June 28, 2013. For a generation now, the PC and DRAM industries have been tied together as tightly as the automotive and crude oil businesses. However, in a telling sign of the arrival of the post-PC era, mobile platforms for cellphones as well as media- and PC-type tablets are on the verge of overtaking traditional desktops, notebooks, and servers as the biggest consumer of DRAM.
In 2015, the mobile devices will use $11.6 billion worth of dynamic random access memory (DRAM), according to a DRAM Dynamics Brief from information and analytics provider IHS. Such a level compares to $9.9 billion for conventional PCs. In all, this will mark the first time ever that the mobile platforms have accounted for the majority of DRAM consumption—and the first time since the 1980s that traditional PCs haven’t led in the area.
“The fortunes of the PC and DRAM industries have been intricately intertwined for 30 years now,” said Dale Ford, senior director at IHS. “DRAM makers have centered their technology, capacity, and product strategies on the needs of their PC customers. At the same time, the performance of the DRAM business has been dependent on upturns and downturns in the PC market. But with the decline of the PC market and rise of wireless platforms, this alignment is coming to an end.”
The demise of the PC industry’s hegemony in the DRAM market reflects a broader trend throughout the electronics business, spurred by the arrival of the post-PC era.
“The post-PC era is already a reality in the electronics supply chain,” Ford noted. “This new era doesn’t mean that consumers and companies will stop buying and using traditional personal computers. What this does mean is that PCs are not at the center of the technology universe anymore. PCs are no longer driving the action in the global electronics supply chain—a development that has tremendous implications for the future of the high-tech industry.”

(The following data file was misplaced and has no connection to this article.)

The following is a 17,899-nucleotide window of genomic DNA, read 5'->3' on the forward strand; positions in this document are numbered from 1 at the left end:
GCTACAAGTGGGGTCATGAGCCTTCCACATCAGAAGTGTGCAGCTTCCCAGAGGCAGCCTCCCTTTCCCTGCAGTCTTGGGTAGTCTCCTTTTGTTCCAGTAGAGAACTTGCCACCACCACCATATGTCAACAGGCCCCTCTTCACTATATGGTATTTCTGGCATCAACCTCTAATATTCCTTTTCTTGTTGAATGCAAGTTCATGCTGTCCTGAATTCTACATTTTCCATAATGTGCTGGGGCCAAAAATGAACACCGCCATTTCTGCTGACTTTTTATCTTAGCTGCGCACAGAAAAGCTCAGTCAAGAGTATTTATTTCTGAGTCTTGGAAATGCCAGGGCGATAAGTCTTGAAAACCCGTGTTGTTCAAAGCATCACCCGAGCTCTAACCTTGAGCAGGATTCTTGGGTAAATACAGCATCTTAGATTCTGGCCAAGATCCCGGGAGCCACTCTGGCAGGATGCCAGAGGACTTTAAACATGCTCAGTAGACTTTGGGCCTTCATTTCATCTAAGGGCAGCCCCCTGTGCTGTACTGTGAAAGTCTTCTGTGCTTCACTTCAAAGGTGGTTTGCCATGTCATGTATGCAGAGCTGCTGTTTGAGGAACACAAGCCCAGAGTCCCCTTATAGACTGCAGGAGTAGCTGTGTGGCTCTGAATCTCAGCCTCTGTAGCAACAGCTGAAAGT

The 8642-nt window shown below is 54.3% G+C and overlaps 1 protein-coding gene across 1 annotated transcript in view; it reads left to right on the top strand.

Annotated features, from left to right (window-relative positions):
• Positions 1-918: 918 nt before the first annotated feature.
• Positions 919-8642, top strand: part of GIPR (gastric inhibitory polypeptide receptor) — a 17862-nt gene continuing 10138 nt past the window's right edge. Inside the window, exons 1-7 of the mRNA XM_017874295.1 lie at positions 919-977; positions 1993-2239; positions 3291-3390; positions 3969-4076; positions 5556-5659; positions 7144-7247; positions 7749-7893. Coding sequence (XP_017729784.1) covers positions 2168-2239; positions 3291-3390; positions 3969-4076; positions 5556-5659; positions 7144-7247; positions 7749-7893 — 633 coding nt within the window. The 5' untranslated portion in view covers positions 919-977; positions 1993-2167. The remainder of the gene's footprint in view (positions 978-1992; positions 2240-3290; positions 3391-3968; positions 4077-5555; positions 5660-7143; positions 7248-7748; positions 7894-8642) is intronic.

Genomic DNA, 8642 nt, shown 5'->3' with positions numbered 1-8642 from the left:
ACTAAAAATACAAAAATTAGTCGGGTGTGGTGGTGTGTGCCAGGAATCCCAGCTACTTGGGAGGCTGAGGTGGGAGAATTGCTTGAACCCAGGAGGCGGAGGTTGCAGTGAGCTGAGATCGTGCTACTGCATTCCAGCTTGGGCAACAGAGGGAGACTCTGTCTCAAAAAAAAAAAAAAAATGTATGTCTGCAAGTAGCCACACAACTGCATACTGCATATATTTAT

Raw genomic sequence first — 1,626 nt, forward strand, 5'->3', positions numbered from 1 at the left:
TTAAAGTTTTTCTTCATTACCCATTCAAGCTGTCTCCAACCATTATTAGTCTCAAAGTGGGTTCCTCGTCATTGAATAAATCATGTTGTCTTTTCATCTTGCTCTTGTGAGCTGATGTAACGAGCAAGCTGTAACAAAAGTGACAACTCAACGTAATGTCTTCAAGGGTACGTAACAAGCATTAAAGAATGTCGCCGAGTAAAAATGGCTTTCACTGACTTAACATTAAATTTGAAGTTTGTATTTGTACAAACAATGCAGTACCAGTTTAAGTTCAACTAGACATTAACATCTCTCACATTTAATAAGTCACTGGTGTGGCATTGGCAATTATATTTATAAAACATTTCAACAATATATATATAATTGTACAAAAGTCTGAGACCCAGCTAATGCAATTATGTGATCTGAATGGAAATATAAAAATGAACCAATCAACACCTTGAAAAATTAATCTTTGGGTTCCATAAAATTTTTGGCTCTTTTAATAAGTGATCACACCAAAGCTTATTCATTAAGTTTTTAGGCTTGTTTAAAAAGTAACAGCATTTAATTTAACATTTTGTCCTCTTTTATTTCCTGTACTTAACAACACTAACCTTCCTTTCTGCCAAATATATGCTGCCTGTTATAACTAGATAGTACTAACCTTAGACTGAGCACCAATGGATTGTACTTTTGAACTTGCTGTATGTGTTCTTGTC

Similar trends to the DRAM market are occurring in other areas, with traditional PCs seeing their dominance over demand and technology development erode in the storage, display, software, and overall semiconductor markets.
IHS in 2012 noted that the share of traditional PCs in DRAM revenue fell to less than 50% for the first time in at least 30 years, marking a major milestone for the industry. While the share of PCs in DRAM consumption fell to 41% in 2012—far below the 85% to 65% share seen throughout the 1980s, 1990s, and 2000s—PCs remained the largest single DRAM market.
However, the newest findings from IHS show that PCs will lose that distinction in 2015. Furthermore, their share of total DRAM sales will fall to 30% in 2014, to 28% in 2015 and 23% in 2016, down from 38% in 2013. By 2017, traditional PCs will account for only 22% of DRAM consumption.
The news is not all bad for PCs, because a significant portion of the mobile market in the coming years will consist of PC-type tablets. These tablets are touch-enabled devices that have a tablet form factor but run a PC-type operating system—specifically Windows from Microsoft Corp.
However, even here there are some downsides for PC makers.
For one, shipments of PC tablets will be considerably smaller than those of media tablets, at least through 2017. Furthermore, buyers of PC tablets will use them to replace traditional clamshell-type notebooks, not media tablets. This means that PC tablets will not help PC makers reclaim market share lost to media tablets.
With the major consolidation in the DRAM industry, the small number of surviving suppliers of the memory now may be better equipped to deal with the rising importance of mobile platforms than they were before.
“Mobile DRAM is more difficult to get right than the commodity DRAM used in PCs,” said Mike Howard, senior principal analyst for DRAM and memory at IHS. “Large companies with extensive R&D resources to develop multiple products tend to do better in the mobile DRAM market. It’s no surprise that semiconductor giant Samsung controls nearly 60 percent of the mobile DRAM market.”